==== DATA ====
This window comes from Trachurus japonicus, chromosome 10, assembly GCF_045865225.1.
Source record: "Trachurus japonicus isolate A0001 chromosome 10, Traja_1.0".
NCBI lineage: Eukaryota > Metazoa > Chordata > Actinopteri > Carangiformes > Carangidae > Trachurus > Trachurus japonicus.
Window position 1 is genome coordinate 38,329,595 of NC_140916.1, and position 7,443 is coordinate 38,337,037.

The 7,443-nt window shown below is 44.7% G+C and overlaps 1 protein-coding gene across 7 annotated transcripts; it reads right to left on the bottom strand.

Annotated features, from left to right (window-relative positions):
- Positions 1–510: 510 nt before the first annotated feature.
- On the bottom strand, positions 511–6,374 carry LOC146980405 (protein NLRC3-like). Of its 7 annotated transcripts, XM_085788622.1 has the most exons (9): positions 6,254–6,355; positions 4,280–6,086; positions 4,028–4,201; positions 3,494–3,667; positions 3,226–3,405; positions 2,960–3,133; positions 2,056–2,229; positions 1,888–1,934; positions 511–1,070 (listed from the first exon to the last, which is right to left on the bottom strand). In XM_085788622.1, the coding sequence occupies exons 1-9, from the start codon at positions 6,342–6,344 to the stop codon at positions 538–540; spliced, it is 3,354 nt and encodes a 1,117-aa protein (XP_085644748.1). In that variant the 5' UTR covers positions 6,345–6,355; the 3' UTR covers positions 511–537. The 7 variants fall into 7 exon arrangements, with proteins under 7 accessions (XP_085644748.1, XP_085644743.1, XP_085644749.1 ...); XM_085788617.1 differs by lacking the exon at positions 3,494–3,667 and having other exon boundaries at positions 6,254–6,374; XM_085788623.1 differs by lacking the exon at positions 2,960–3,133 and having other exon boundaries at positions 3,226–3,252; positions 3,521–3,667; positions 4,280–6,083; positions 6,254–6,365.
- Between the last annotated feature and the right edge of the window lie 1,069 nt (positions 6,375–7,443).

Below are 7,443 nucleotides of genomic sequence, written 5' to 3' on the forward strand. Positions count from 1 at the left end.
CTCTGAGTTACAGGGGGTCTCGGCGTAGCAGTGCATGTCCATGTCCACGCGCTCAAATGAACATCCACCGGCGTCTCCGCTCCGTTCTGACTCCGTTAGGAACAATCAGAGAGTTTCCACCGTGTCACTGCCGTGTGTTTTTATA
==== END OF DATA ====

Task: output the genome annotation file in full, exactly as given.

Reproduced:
This window comes from Trachurus japonicus, chromosome 10, assembly GCF_045865225.1.
Source record: "Trachurus japonicus isolate A0001 chromosome 10, Traja_1.0".
NCBI lineage: Eukaryota > Metazoa > Chordata > Actinopteri > Carangiformes > Carangidae > Trachurus > Trachurus japonicus.
Window position 1 is genome coordinate 38,329,595 of NC_140916.1, and position 7,443 is coordinate 38,337,037.

The 7,443-nt window shown below is 44.7% G+C and overlaps 1 protein-coding gene across 7 annotated transcripts; it reads right to left on the bottom strand.

Annotated features, from left to right (window-relative positions):
- Positions 1–510: 510 nt before the first annotated feature.
- On the bottom strand, positions 511–6,374 carry LOC146980405 (protein NLRC3-like). Of its 7 annotated transcripts, XM_085788622.1 has the most exons (9): positions 6,254–6,355; positions 4,280–6,086; positions 4,028–4,201; positions 3,494–3,667; positions 3,226–3,405; positions 2,960–3,133; positions 2,056–2,229; positions 1,888–1,934; positions 511–1,070 (listed from the first exon to the last, which is right to left on the bottom strand). In XM_085788622.1, the coding sequence occupies exons 1-9, from the start codon at positions 6,342–6,344 to the stop codon at positions 538–540; spliced, it is 3,354 nt and encodes a 1,117-aa protein (XP_085644748.1). In that variant the 5' UTR covers positions 6,345–6,355; the 3' UTR covers positions 511–537. The 7 variants fall into 7 exon arrangements, with proteins under 7 accessions (XP_085644748.1, XP_085644743.1, XP_085644749.1 ...); XM_085788617.1 differs by lacking the exon at positions 3,494–3,667 and having other exon boundaries at positions 6,254–6,374; XM_085788623.1 differs by lacking the exon at positions 2,960–3,133 and having other exon boundaries at positions 3,226–3,252; positions 3,521–3,667; positions 4,280–6,083; positions 6,254–6,365.
- Between the last annotated feature and the right edge of the window lie 1,069 nt (positions 6,375–7,443).

Below are 7,443 nucleotides of genomic sequence, written 5' to 3' on the forward strand. Positions count from 1 at the left end.
CTCTGAGTTACAGGGGGTCTCGGCGTAGCAGTGCATGTCCATGTCCACGCGCTCAAATGAACATCCACCGGCGTCTCCGCTCCGTTCTGACTCCGTTAGGAACAATCAGAGAGTTTCCACCGTGTCACTGCCGTGTGTTTTTATA